BUILT: 1910, Seattle, WA PREVIOUS/LATER NAMES: a. Sioux, b. Olympic, c. USAT Franklin S. Leisenring OFFICIAL NUMBER: 208278 SIGNAL LETTERS: KMVZ
L/B/D: 175 x 39 x 23 GROSS/NET TONS: 1317/896 PASSENGERS/AUTOS: 560/40 PROPULSION: One four-cylinder triple-expansion engine, 1400 HP
NAME TRANSLATION: For the Mountain range; mountains took the name from the tallest peak, Mount Olympus; the name was given by Capt. John Meares who said at the time, "For
truly it must be the home of the Gods.”
FINAL DISPOSITION: Sold to the US Army, 1941. Renamed USAT Franklin S Leisenring. During World War II USAT Franklin S. Leisenring was assigned to the Panama Canal Zone.
Following World War II USAT Franklin S. Leisenring was sold to a Dutch Guiana company for service out of Paramaribo on the Suriname River. According to author Gordon Newell in
Pacific Steamboats (1958), the Olympic ex-Sioux was still in service, steaming up and down the Suriname River.
Leaving Port Angeles for another trip to Victoria, the steam powered car ferry Olympic pulls out of the harbor. She would take the day runs directly from Port Angeles to Victoria while the
Iroquois would take the "Night Run" to Victoria from Seattle via Port Townsend and Port Angeles.
Above, the Olympic at dock. Below, the Olympic making a landing at Port Angeles. Even
with the modifications to her bow, the Olympic still retained her graceful lines.
Top, author's collection, below, courtesy of Tom Sanislo, color by Nevermore Images.
|A wild ride for the Sioux...
"An engine room error resulted in the Puget Sound Navigation Company's steel steamer
Sioux running wild at Everett on August 16, 1912, and seriously depleting the local mosquito
The Sioux, on her way from Seattle, was coming into the wharf at Everett and Capt. William
Thornton had telegraphed the engine room for half speed astern. The engines were set at half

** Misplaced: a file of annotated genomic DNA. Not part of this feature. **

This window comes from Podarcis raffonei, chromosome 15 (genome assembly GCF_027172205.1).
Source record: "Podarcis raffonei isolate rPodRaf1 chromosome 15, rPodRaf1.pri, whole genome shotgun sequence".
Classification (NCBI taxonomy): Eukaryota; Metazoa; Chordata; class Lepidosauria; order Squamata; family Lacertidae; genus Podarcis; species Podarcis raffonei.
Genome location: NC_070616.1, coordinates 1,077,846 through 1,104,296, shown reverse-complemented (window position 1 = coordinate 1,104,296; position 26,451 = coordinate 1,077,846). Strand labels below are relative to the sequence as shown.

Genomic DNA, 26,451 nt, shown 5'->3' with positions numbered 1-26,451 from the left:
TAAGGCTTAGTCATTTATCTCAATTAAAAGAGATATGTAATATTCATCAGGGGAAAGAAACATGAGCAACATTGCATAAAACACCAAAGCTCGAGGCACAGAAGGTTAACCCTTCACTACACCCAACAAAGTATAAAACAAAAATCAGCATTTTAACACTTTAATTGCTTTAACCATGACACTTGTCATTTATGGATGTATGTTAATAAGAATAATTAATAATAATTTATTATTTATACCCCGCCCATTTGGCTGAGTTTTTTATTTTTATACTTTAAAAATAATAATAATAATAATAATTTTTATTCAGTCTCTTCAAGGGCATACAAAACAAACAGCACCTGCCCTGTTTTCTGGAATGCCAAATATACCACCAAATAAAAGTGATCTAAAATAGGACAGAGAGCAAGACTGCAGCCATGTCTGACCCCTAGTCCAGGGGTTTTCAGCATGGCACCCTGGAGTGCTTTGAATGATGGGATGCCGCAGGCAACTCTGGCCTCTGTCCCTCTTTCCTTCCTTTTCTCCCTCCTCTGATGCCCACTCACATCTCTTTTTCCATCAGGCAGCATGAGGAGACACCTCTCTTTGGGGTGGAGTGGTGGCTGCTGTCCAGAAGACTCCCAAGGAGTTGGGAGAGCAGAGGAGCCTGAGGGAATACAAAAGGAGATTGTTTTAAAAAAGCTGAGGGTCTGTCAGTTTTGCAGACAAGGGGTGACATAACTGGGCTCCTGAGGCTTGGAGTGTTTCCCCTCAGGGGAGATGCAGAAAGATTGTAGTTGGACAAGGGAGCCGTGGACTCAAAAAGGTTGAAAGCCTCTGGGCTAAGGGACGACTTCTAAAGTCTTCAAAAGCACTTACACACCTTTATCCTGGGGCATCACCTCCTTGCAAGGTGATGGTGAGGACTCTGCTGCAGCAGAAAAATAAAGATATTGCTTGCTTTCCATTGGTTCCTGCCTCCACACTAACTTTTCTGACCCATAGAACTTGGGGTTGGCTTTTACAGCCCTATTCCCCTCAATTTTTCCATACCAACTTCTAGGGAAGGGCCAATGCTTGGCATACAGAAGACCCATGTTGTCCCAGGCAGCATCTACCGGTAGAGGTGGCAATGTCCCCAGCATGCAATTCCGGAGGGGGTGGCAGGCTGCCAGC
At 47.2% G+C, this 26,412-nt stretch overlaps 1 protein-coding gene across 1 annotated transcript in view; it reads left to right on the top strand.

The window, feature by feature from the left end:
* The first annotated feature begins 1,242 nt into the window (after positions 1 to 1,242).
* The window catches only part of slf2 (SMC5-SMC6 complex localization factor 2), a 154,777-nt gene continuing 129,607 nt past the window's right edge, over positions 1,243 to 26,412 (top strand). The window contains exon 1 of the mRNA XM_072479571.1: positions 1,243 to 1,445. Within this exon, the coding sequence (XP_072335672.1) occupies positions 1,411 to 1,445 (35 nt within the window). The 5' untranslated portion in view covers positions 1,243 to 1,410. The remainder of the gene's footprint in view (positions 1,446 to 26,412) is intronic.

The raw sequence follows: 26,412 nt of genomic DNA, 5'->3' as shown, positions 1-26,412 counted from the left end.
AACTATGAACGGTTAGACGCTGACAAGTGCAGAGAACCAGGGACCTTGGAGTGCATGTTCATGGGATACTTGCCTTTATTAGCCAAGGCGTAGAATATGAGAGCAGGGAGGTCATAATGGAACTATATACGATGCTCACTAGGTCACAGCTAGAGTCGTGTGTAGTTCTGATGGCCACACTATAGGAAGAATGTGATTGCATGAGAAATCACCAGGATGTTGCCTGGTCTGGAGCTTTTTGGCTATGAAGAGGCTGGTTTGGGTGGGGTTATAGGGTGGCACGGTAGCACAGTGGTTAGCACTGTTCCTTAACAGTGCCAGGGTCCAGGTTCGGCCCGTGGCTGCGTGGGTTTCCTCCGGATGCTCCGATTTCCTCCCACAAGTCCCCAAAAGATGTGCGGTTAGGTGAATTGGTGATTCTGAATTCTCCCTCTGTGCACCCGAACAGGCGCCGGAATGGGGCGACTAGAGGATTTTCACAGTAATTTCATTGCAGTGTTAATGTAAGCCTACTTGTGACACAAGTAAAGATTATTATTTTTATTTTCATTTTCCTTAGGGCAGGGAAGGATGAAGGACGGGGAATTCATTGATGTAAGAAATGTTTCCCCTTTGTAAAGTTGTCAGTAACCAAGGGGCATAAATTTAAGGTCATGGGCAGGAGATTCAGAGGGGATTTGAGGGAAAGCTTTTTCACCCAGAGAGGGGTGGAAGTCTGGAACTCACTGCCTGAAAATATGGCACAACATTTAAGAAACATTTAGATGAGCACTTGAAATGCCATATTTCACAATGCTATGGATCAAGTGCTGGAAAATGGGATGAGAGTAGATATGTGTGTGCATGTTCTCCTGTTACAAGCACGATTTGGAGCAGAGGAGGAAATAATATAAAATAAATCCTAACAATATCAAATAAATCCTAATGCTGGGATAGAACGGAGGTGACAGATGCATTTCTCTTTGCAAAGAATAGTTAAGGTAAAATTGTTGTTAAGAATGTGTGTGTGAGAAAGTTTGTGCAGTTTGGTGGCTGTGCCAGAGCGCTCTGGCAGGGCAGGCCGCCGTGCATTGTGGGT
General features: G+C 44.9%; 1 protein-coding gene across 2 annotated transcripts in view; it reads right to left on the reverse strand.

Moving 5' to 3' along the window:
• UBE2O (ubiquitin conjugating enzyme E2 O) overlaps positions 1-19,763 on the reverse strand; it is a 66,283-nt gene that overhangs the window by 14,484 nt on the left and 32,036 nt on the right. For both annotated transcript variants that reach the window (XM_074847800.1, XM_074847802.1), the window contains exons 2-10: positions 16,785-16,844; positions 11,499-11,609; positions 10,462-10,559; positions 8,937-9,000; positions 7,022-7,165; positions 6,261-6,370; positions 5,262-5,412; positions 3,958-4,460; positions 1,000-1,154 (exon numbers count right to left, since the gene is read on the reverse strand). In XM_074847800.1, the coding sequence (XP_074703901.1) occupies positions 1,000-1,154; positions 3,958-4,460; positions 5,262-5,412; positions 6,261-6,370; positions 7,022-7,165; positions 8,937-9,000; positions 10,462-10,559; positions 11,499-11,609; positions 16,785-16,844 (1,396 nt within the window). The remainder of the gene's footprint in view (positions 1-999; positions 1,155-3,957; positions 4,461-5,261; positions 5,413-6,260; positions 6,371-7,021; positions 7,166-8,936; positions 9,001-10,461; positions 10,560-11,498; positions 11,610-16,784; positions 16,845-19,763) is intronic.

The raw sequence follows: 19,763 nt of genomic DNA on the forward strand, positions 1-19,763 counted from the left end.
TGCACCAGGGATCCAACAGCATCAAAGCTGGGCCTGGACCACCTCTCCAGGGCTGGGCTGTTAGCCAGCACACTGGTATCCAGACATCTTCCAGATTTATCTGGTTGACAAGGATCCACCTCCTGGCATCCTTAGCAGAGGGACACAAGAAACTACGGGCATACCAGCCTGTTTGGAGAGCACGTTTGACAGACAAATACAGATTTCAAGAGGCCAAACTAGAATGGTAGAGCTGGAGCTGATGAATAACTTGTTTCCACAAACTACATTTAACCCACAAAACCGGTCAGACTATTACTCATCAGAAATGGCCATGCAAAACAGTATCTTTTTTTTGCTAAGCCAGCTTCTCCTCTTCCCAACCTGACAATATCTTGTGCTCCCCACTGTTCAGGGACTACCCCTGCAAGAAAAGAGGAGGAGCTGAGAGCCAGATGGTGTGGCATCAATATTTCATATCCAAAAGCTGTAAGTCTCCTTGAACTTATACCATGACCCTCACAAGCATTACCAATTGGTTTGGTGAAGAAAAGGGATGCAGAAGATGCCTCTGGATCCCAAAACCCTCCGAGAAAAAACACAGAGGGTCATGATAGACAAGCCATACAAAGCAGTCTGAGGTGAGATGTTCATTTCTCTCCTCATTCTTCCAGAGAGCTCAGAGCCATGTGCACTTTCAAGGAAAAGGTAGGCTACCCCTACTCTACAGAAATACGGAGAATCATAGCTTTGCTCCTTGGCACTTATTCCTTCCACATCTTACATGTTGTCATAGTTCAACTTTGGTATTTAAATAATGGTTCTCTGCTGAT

speed ahead instead, and the steamer plowed into the dock. As she rebounded from the
impact, Capt. Thornton sent an urgent signal to the engine room for full speed astern. This
time she surged ahead at full speed, striking the Island Transportation Co. steamer Camano
near the stern with such force that the moored steamer careened forward, striking George
Sailing's 75-foot Everett-Mukilteo launch Island Flyer and J. H. Prather's new Everett- Holmes
Harbor launch Alverene, sinking the former and seriously damaging the latter. The Camano,
her hull torn open, then sank alongside the dock. The 40-foot charter launch Ranger of 0. C.
Peck was less seriously damaged in the melee, as was the 70-foot Tacoma launch Daphne,
under charter to George Sailing, but C. C. Hester's 26 -foot launch Arrow was reduced to
kindling. The ensuing inquiry revealed that an oiler had been left in charge of the engines at
the time of the accident. Again there was no loss of life, although a deckhand on the Camano,
William McGee, barely escaped from the lower deck aft, reaching safety as the bow of the
Sioux plowed through the exact spot where he had been standing. Gordon Newell, "Maritime
Events of 1912," H. W. McCurdy Marine History of the Pacific Northwest., p. 209.